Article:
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Old 12-29-2004, 08:15 AM   #1 (permalink)
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Default CO2 DIffuser

I'm new to this and have done alot of reading lately on CO2 injection. I have been wondering why I never see any posts about using a ballast tank setup to diffuse CO2. It would seem to me that the best way to completely dissolve CO2 into water would be to set up an airtight ballast tank whereby CO2 is injected into the top of the ballast tank and water from the aquarium is pumped into the tank at the top and pulled out the bottom at a verly low flow rate and returned back to the bottom of the aquarium.

I don't know how much contact time CO2 needs with H20 to completely dissolve, but it seems this could also be accomplished by simply creating a holding coil, injecting the CO2 at the beginning of the coil and pumping aquarium water through it at a low flow rate and returning it to the tank.

I also have some questions about lighting and tank setup. Please see my thread in the "new to planted tanks" forum to help me out.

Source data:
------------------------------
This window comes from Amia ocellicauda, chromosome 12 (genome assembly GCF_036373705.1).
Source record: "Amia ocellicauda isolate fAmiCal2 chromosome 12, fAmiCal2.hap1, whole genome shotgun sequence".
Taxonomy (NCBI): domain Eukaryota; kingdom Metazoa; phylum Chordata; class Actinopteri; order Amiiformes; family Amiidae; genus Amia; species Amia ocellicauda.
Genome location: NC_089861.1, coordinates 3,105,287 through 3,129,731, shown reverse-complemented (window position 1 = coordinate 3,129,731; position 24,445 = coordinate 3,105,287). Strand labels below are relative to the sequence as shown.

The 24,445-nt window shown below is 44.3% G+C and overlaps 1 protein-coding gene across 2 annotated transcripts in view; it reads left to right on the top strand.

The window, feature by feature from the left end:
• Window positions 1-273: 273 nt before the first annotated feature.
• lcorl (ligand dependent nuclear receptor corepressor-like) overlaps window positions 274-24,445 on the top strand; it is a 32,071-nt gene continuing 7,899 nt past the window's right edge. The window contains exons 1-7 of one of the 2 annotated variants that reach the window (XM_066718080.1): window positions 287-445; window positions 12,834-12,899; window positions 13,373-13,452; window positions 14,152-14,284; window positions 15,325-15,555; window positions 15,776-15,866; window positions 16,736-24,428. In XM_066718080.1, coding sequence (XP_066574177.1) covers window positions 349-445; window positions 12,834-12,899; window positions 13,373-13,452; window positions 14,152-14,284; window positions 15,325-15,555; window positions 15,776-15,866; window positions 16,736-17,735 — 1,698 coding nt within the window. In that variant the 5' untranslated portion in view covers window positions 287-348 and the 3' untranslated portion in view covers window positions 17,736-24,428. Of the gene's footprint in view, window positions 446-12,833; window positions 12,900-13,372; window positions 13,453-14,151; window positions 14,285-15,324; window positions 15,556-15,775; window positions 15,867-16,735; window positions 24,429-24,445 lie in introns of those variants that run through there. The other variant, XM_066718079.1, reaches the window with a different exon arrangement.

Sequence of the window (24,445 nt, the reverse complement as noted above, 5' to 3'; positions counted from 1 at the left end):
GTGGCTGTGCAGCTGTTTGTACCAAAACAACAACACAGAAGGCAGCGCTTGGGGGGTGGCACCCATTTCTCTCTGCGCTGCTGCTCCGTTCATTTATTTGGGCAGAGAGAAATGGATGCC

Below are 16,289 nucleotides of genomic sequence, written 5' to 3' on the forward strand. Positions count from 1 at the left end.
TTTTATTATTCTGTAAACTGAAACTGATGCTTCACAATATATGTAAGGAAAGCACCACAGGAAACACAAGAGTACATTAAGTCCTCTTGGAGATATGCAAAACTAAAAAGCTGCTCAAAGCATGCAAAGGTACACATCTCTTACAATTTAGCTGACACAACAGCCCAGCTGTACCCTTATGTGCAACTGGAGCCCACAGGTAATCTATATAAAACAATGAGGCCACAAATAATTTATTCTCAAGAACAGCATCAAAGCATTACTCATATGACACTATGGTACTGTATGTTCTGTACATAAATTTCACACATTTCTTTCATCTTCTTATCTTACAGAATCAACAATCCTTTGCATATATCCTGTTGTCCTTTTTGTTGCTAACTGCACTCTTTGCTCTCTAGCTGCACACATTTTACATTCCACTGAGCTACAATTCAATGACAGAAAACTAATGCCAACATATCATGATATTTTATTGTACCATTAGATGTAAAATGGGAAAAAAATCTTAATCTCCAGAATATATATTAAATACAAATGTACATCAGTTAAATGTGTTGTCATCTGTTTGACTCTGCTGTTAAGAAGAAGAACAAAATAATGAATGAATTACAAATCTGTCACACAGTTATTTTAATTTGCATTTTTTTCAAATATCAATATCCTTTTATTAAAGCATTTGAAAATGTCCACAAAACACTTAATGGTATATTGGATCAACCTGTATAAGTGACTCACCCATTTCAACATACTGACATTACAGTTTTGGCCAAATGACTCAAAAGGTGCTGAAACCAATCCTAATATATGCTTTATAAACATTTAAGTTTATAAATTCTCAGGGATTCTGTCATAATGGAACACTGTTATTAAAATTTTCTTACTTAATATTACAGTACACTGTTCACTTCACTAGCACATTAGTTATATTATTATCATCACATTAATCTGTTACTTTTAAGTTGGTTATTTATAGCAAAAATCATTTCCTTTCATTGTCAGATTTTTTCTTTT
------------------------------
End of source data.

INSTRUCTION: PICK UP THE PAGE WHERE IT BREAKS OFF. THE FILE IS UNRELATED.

Thank you,
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Old 12-29-2004, 08:41 AM   #2 (permalink)
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Default To take this a step further

Could you not also have a 1 gallon holding tank with distilled water and a custom mixed macro and micro fertilizer package that you coud inject into the diffused CO2 stream at regulary timed intervals? The company I work for does stuff like this all the tme for the food/beverage industry on a larger scale so, I have access to the engineering minds that can make this happen.
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Old 12-29-2004, 09:22 AM   #3 (permalink)
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Sounds similar to the upside down bell method. But surface area is key, meaning the more surface area of gas is in contact with the water the more CO2 will be dissolved. With this in mind, a fast flowing powered reactor would likely be the better choice. Otherwise feeding CO2 directly into a canister filter where it gets trapped in the filter media until dissolved or eventually burped out, both of these methods have been the most effective in my experience. I guess the canister filter method is similar to one of the methods you are describing, water flow is slower than in a reactor and gas is simply trapped until dissolved. I think most people today simply want their reactors/diffusers out of sight, for that an exterior reaction chamber placed inline with your canister filter or feeding directly into the filter itself is likely the most effective choice.

Giancarlo Podio
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